Hangovers are said to be worse as you get older because people have higher blood alcohol concentration than younger people. This means that as you age you have a lower volume of total body water and slower rates of eliminating alcohol from the body.
But a pounding headache, mouth like a desert and general feeling of unpleasantness following a night of drinking could be a thing of the past.
Myrkl is a new tablet described as ground breaking which a person takes before drinking which is said to help break down the alcohol in your system.
The result? Apparently, a feeling as if you had not even sipped on any alcohol.
The supplement has been independently clinically tested and costs £30 for a pack of 30.
How the hangover pill works
The first step is to take two pills at least one hour and up to 12 hours before drinking.
According to the company behind the science, Myrkl bacteria – along with amino acid L-Cysteine and vitamin B12 – is then activated in the gut before alcohol is ingested.
When alcohol hits your system, it is then broken down into water and CO2.
This further hinders acetic acid in the liver which is what gives a person a feeling of roughness the next day.
It was originally designed in 1990 by scientist Johan de Faire and has been worked on and perfected for the last 30 years.
Previous clinical trials hailed it as “powerful” with interesting results.
The pill breaks up around 70% of alcohol after only one hour with other benefits including a boost in both energy levels and immunity.
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However, Martin Preston, Founder and Chief Executive at private rehab clinicDelamerehas warned of the pill’s dangers as it could potentially cause a rise in binge drinking and more:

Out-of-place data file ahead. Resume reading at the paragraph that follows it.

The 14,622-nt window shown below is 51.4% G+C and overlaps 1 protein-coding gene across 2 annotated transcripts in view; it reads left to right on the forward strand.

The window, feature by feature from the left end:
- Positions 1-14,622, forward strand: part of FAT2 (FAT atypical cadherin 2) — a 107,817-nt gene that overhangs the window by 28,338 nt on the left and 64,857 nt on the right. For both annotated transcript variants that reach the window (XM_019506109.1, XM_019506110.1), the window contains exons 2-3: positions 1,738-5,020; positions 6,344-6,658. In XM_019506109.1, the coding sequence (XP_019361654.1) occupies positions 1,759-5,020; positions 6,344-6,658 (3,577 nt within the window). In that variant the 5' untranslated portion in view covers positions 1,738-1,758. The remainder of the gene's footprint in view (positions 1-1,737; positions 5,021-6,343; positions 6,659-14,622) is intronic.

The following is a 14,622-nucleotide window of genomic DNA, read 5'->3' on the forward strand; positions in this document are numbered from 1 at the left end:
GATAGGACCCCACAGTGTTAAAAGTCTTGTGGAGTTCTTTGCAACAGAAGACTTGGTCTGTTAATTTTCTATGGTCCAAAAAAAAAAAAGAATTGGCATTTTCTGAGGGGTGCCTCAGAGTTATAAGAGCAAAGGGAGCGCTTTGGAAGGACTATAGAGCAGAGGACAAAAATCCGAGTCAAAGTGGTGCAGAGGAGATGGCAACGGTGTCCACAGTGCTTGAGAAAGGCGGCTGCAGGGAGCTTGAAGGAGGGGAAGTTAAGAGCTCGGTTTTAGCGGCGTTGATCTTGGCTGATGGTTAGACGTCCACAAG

“This pill is a scientific breakthrough,” says Martin, “however it could also result in people abusing this pill as an excuse to binge-drink without suffering the consequences the morning after.
“The main reason we get hangovers is the ethanol found in alcohol, which is broken down in the liver and causes dehydration, and can lead to the dizziness, headaches and thirst we associate with the morning after a heavy night out.
“Nobody likes this feeling, but it’s your body reaction to consuming more alcohol than it can handle.
“The fact this pill is now extremely accessible means we could easily see a rise in binge drinking with people using this pill as an excuse to consume more, which could be extremely damaging for people’s health and wellbeing.”
The NHS defines binge drinking as ‘drinking heavily over a short space of time’. Another way of thinking about it is ‘drinking to get drunk’.
More than eight units of alcohol in a single session for males, or more than six units in a single session for females is the technical definition.
That’s equivalent to about four pints of normal strength beer for a man or three pints for a woman.
The UK Chief Medical Officers’ (CMOs) low risk drinking guidelines recommend its safest for both men and women to drink no more than 14 units a week, spread over three or more days with several drink-free days, and no bingeing.
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